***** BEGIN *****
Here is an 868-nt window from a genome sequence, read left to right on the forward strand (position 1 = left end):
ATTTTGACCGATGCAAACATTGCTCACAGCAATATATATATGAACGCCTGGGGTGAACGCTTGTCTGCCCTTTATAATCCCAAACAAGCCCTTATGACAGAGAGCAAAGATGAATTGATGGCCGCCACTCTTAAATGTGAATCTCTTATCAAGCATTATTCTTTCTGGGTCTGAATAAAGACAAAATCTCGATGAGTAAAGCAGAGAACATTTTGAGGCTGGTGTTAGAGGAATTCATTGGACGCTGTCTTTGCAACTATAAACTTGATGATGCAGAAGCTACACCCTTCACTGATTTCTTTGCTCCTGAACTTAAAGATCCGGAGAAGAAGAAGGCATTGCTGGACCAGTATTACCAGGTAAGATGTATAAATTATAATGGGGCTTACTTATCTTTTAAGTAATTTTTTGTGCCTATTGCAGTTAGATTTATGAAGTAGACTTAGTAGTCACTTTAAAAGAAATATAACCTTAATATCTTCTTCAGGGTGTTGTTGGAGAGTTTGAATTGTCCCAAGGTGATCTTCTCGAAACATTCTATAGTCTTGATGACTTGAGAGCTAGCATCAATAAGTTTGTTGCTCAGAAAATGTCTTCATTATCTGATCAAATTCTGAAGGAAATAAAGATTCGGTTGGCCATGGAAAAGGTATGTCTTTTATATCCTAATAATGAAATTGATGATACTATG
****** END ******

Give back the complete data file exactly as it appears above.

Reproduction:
Here is an 868-nt window from a genome sequence, read left to right on the forward strand (position 1 = left end):
ATTTTGACCGATGCAAACATTGCTCACAGCAATATATATATGAACGCCTGGGGTGAACGCTTGTCTGCCCTTTATAATCCCAAACAAGCCCTTATGACAGAGAGCAAAGATGAATTGATGGCCGCCACTCTTAAATGTGAATCTCTTATCAAGCATTATTCTTTCTGGGTCTGAATAAAGACAAAATCTCGATGAGTAAAGCAGAGAACATTTTGAGGCTGGTGTTAGAGGAATTCATTGGACGCTGTCTTTGCAACTATAAACTTGATGATGCAGAAGCTACACCCTTCACTGATTTCTTTGCTCCTGAACTTAAAGATCCGGAGAAGAAGAAGGCATTGCTGGACCAGTATTACCAGGTAAGATGTATAAATTATAATGGGGCTTACTTATCTTTTAAGTAATTTTTTGTGCCTATTGCAGTTAGATTTATGAAGTAGACTTAGTAGTCACTTTAAAAGAAATATAACCTTAATATCTTCTTCAGGGTGTTGTTGGAGAGTTTGAATTGTCCCAAGGTGATCTTCTCGAAACATTCTATAGTCTTGATGACTTGAGAGCTAGCATCAATAAGTTTGTTGCTCAGAAAATGTCTTCATTATCTGATCAAATTCTGAAGGAAATAAAGATTCGGTTGGCCATGGAAAAGGTATGTCTTTTATATCCTAATAATGAAATTGATGATACTATG